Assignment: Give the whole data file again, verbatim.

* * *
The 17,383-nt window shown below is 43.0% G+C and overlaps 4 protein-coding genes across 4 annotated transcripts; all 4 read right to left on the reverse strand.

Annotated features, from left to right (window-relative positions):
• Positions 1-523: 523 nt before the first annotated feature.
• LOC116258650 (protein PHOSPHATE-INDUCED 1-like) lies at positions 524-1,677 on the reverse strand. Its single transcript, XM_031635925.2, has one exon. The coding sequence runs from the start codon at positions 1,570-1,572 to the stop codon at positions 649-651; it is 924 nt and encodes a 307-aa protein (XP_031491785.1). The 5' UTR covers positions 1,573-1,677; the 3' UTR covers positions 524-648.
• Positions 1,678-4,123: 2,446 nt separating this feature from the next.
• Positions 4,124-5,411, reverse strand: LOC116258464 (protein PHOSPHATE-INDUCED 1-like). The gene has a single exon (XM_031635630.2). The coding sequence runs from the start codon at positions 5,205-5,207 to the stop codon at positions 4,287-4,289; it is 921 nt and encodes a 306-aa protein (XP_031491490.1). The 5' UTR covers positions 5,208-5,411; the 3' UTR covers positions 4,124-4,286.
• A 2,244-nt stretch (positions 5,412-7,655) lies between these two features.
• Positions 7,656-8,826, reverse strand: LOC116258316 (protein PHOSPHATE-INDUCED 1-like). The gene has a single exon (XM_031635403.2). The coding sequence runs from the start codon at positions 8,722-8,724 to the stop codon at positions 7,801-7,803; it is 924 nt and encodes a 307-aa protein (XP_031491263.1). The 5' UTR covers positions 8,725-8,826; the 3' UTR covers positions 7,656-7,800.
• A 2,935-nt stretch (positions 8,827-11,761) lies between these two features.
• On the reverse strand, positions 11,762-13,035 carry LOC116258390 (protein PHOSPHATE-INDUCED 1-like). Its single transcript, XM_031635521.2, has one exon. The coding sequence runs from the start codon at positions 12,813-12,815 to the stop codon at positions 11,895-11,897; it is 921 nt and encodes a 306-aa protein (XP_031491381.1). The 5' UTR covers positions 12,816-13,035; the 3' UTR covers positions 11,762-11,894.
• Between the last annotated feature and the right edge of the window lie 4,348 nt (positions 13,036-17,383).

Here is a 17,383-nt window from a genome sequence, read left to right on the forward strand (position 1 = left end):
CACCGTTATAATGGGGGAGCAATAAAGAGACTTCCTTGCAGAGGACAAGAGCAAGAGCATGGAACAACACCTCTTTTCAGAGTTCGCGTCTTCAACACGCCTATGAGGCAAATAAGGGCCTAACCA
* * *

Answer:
The 17,383-nt window shown below is 43.0% G+C and overlaps 4 protein-coding genes across 4 annotated transcripts; all 4 read right to left on the reverse strand.

Annotated features, from left to right (window-relative positions):
• Positions 1-523: 523 nt before the first annotated feature.
• LOC116258650 (protein PHOSPHATE-INDUCED 1-like) lies at positions 524-1,677 on the reverse strand. Its single transcript, XM_031635925.2, has one exon. The coding sequence runs from the start codon at positions 1,570-1,572 to the stop codon at positions 649-651; it is 924 nt and encodes a 307-aa protein (XP_031491785.1). The 5' UTR covers positions 1,573-1,677; the 3' UTR covers positions 524-648.
• Positions 1,678-4,123: 2,446 nt separating this feature from the next.
• Positions 4,124-5,411, reverse strand: LOC116258464 (protein PHOSPHATE-INDUCED 1-like). The gene has a single exon (XM_031635630.2). The coding sequence runs from the start codon at positions 5,205-5,207 to the stop codon at positions 4,287-4,289; it is 921 nt and encodes a 306-aa protein (XP_031491490.1). The 5' UTR covers positions 5,208-5,411; the 3' UTR covers positions 4,124-4,286.
• A 2,244-nt stretch (positions 5,412-7,655) lies between these two features.
• Positions 7,656-8,826, reverse strand: LOC116258316 (protein PHOSPHATE-INDUCED 1-like). The gene has a single exon (XM_031635403.2). The coding sequence runs from the start codon at positions 8,722-8,724 to the stop codon at positions 7,801-7,803; it is 924 nt and encodes a 307-aa protein (XP_031491263.1). The 5' UTR covers positions 8,725-8,826; the 3' UTR covers positions 7,656-7,800.
• A 2,935-nt stretch (positions 8,827-11,761) lies between these two features.
• On the reverse strand, positions 11,762-13,035 carry LOC116258390 (protein PHOSPHATE-INDUCED 1-like). Its single transcript, XM_031635521.2, has one exon. The coding sequence runs from the start codon at positions 12,813-12,815 to the stop codon at positions 11,895-11,897; it is 921 nt and encodes a 306-aa protein (XP_031491381.1). The 5' UTR covers positions 12,816-13,035; the 3' UTR covers positions 11,762-11,894.
• Between the last annotated feature and the right edge of the window lie 4,348 nt (positions 13,036-17,383).

Here is a 17,383-nt window from a genome sequence, read left to right on the forward strand (position 1 = left end):
CACCGTTATAATGGGGGAGCAATAAAGAGACTTCCTTGCAGAGGACAAGAGCAAGAGCATGGAACAACACCTCTTTTCAGAGTTCGCGTCTTCAACACGCCTATGAGGCAAATAAGGGCCTAACCA